Let me conclude with a suggestion that setting and tracking the KPIs should be encouraged even if they are not yet completely accurate. We can at least start observing trends and react on them with due caution.  In its essence, Maintenance Management is a continuous improvement process and KPIs can be a very useful tool. And, as any other tool -  it has to be repaired or changed from time to time... 

 

Best regards,

Andrej

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Hi @Andrej,

That is correct. We started this discussion in January on the "MTBF: How have you been using the Mean Time Between Failures metric?". 

The idea of creating this topic came exactly from that discussion.

On 5/31/2020 at 5:05 AM, Andrej said:

This is also the approach of the international standard EN 15341 Maintenance - Maintenance Key Performance Indicators, which I refer to very often. It proposes a huge number of KPIs, so it is absolutely necessary to selective and specific for the purpose.

For monitoring the performance of the maintenance process(es) specifically, there is another useful standard, EN 17007 Maintenance process and associated indicators, which is a very thorough and systematic presentation of different (sub)processes in maintenance and associated metrics for each one of them.

The reason one may want to consider using standardized KPIs is that the definitions are very clear which also makes potential benchmarking easier.

In regards to these standards, I like them not only due to the fact that it makes benchmarking easier, but also it also helps avoiding KPIs that will mislead the team members when making decisions, as it is less likely that they have been wrongfully input. Unfortunately, it is quite common finding indicators that had their data selected so the results would "look better".

 

On 5/31/2020 at 5:05 AM, Andrej said:

Let me conclude with a suggestion that setting and tracking the KPIs should be encouraged even if they are not yet completely accurate. We can at least start observing trends and react on them with due caution.  In its essence, Maintenance Management is a continuous improvement process and KPIs can be a very useful tool. And, as any other tool -  it has to be repaired or changed from time to time... 

Great suggestion. Totally agree.

 

Regards,

Raul Martins

 

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Hi Andre & Raul,

Good day and thank you for bring light to this topic.

Andre,

I like your list of KPIs as it is a starting point for companies to embrace and record their journey through growth. Raul and I had spent a few months discussing the importance of this topic, especially with regards to the types of KPIs and implementation strategies thereof.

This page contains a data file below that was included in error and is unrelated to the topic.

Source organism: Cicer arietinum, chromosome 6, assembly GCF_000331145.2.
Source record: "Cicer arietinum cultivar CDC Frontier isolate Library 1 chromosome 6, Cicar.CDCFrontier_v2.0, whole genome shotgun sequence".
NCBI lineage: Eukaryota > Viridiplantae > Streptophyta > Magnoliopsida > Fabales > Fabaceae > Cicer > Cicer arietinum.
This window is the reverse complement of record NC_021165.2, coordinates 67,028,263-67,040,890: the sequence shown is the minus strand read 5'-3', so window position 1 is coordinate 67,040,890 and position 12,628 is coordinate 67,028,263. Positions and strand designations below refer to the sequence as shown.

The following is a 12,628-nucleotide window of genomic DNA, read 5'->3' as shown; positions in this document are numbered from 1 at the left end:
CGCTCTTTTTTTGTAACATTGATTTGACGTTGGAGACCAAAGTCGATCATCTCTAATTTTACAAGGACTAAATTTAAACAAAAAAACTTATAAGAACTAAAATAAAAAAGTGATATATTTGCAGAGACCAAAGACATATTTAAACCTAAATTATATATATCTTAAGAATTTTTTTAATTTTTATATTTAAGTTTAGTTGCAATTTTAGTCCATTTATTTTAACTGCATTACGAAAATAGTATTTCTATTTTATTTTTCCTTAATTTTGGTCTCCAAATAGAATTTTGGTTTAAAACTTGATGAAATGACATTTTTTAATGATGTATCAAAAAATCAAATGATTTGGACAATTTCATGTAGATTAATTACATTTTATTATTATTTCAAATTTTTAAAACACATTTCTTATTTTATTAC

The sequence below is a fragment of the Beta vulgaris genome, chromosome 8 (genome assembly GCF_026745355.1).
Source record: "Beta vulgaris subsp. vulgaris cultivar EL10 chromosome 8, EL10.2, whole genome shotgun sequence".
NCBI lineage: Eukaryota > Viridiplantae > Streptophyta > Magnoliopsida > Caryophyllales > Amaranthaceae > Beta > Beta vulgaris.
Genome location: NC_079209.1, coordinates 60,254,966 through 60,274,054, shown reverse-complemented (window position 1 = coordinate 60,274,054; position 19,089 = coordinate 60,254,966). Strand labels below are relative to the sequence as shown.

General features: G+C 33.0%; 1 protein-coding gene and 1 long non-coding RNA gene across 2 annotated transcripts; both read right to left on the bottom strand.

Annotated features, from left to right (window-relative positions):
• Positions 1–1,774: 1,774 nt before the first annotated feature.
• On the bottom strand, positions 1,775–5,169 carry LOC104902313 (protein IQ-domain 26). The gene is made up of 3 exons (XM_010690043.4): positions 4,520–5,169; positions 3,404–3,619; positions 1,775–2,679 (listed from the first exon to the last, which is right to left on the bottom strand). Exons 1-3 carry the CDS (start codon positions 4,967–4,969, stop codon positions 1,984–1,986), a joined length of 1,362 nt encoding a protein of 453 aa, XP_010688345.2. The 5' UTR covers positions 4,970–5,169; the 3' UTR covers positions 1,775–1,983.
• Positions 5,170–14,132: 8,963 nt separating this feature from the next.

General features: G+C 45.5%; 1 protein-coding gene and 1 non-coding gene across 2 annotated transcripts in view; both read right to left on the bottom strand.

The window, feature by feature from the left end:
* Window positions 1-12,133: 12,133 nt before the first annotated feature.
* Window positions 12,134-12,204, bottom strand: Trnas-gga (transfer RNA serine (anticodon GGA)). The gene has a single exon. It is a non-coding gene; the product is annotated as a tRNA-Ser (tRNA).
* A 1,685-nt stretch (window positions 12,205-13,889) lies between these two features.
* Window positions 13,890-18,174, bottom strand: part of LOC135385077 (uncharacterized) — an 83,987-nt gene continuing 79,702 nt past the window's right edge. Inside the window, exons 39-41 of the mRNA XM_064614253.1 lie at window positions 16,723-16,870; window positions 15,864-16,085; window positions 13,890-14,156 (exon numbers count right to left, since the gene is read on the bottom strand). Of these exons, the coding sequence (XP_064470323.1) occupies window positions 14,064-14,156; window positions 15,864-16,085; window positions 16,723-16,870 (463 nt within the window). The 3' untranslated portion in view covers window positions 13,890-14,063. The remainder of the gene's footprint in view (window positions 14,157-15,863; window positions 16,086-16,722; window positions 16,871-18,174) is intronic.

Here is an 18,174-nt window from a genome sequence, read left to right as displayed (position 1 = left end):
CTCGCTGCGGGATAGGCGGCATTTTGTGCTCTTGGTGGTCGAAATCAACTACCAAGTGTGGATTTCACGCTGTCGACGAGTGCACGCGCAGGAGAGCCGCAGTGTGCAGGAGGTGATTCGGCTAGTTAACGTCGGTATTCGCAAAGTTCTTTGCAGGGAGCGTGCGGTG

When I started working for the company I am presently with over 2 years ago, there were no KPIs at all because the company was not utilizing anything above 5% to 10% utilization of its CMMS System. Immediately this should raise a lot of red flags for anyone reading this.

We are 2 decades into the millennium and here I am in a company comprised of 12 plants that literally capture no useful data, if any at all. So, with this said, a lot has transpired over the past two years and now I am in a position to assist with this endeavor. So, I needed to share this bit of information to continue on with the next.

If a company has not embraced the importance of maintenance and reliability and has developed a culture focused on throughput and profits from micromanaging costs, you can imagine the mountain to climb and massive limited belief systems in place that must be overcome with replaced with new empowering beliefs. Thus said, as we move forward to climb this mountain, the KPIs we are introducing are as much a set of rudimentary data audit type reporting tools as they are KPIs.

My challenge right now is to

1. Carefully and strategically use common data code sets, fields and methodologies to capture useful, meaningful data for the purpose of cultural change and improved operations.

2. Provide the necessary tools and training to input data.

3.  Have departments and people held accountable towards the collection of this data.

4. Support, mentor, motivate and coach all involved to move this endeavor forward.

In short, the plan is to combine a rational and emotional approach to this journey. I am sure that there are hundreds if not thousands of other companies experiencing the same scenario either in part or whole. Thus the important goal here is to help each other understand the issues at hand and support each other to reach resolves.

I am in the midst of finalizing the introductory KPIs for our company and will share them in a follow up post. It is always a pleasure to read your shared thoughts and experiences and I am always open to any feedback that both of you and the others in this community can offer.

Have a great day!

Jim

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Hi Jim and Raul,

just wanted to add an additional piece of information about the KPIs; the updated GMARI (Global Maintenance and Reliability Indicators) workbook on harmonized indicators has just been released jointly by SMRP and EFNMS. It describes the similarities and differences between SMRP metrics and the EN 14341 which I have mentioned in some of my posts.

It is available for purchase on both organizations' web sites and might be a valuable input for an effort Jim and many others are facing with.

Best regards,

Andrej